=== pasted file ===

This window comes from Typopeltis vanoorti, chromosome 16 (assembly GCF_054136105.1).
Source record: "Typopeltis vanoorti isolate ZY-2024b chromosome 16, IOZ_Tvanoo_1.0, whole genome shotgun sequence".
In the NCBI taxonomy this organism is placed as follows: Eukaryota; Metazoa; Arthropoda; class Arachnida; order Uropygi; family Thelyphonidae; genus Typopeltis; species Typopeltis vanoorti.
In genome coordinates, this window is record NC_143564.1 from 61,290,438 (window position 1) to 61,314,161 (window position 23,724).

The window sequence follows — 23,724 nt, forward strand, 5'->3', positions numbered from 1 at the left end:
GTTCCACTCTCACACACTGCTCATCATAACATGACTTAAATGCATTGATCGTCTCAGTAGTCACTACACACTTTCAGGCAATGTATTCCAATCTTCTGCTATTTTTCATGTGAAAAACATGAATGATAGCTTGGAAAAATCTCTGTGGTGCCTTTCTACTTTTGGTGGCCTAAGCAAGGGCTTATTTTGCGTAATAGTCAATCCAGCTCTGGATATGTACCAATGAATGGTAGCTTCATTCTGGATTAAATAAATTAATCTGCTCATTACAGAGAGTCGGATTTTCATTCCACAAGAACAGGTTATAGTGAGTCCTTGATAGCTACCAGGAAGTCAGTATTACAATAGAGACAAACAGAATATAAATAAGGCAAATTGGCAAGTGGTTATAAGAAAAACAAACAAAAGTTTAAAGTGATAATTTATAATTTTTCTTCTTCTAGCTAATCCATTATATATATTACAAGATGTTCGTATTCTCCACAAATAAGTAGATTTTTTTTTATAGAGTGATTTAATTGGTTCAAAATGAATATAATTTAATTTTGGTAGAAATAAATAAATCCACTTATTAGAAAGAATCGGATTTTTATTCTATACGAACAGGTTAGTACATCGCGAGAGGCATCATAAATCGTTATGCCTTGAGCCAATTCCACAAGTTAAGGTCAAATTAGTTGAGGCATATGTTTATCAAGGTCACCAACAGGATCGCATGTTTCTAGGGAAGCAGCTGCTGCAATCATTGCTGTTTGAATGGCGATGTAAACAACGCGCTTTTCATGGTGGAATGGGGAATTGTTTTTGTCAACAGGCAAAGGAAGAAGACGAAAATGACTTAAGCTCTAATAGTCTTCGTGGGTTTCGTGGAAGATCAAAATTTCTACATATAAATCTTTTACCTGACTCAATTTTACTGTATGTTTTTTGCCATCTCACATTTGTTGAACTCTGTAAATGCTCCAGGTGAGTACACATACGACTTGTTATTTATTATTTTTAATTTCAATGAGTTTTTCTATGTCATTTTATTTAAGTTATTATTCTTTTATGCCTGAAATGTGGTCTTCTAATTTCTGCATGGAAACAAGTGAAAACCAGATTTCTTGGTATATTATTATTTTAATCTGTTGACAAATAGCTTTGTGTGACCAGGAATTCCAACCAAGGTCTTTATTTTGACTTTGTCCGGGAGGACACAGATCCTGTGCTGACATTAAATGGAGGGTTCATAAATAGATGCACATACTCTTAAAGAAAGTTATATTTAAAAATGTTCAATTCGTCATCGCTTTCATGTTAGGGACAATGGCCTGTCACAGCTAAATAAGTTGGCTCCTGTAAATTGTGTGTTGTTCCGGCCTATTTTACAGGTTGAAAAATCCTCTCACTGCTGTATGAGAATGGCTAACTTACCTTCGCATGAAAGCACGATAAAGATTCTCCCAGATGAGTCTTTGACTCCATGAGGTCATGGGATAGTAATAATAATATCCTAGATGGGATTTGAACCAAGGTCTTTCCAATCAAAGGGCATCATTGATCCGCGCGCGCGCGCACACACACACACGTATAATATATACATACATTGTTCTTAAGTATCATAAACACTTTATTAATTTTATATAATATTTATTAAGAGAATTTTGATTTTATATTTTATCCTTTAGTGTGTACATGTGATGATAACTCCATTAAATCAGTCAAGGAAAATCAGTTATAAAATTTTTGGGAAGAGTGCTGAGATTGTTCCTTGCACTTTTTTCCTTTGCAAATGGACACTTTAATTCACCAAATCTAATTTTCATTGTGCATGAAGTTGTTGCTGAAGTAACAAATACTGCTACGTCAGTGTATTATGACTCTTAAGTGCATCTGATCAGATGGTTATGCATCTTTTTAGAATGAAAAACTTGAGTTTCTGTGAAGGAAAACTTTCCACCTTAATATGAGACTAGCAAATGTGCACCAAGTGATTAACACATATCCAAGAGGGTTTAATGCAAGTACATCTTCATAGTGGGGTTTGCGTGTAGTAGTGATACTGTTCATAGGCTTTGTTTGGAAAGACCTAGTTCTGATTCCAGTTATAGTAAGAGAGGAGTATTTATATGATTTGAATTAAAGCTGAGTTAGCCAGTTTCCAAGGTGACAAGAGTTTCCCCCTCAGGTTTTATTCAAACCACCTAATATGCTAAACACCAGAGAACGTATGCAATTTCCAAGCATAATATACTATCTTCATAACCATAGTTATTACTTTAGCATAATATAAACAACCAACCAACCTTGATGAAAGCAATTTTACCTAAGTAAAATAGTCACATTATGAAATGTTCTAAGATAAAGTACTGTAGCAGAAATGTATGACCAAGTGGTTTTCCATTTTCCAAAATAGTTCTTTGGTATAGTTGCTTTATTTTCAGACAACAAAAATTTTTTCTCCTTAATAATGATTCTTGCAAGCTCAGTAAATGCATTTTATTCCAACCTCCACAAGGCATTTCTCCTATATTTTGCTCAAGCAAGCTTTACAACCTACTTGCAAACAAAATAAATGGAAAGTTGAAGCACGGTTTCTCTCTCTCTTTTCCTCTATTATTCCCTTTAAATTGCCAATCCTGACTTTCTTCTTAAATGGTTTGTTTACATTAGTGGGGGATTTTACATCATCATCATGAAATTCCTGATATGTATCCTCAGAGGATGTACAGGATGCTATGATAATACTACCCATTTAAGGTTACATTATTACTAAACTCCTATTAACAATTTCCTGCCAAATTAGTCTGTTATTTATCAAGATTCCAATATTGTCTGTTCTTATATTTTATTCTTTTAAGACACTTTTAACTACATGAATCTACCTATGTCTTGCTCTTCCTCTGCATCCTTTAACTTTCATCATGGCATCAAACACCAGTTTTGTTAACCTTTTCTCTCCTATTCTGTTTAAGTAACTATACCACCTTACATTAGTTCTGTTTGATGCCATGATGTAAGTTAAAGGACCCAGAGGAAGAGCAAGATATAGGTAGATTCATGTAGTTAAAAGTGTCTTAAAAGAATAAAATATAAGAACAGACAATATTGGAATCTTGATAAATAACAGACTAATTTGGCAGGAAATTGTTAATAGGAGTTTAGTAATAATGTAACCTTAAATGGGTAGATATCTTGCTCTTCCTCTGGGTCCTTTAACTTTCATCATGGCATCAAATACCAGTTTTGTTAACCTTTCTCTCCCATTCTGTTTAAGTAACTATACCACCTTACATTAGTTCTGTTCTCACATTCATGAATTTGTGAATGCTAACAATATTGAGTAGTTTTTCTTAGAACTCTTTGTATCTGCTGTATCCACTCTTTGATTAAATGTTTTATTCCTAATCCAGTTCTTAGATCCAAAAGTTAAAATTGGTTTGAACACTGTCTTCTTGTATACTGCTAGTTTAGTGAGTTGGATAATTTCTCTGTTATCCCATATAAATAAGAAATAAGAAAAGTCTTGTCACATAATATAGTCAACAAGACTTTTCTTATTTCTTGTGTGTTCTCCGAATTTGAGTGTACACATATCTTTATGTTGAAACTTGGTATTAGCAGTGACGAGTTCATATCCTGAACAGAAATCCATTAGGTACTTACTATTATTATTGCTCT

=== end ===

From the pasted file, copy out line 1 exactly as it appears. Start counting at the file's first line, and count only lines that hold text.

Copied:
This window comes from Typopeltis vanoorti, chromosome 16 (assembly GCF_054136105.1).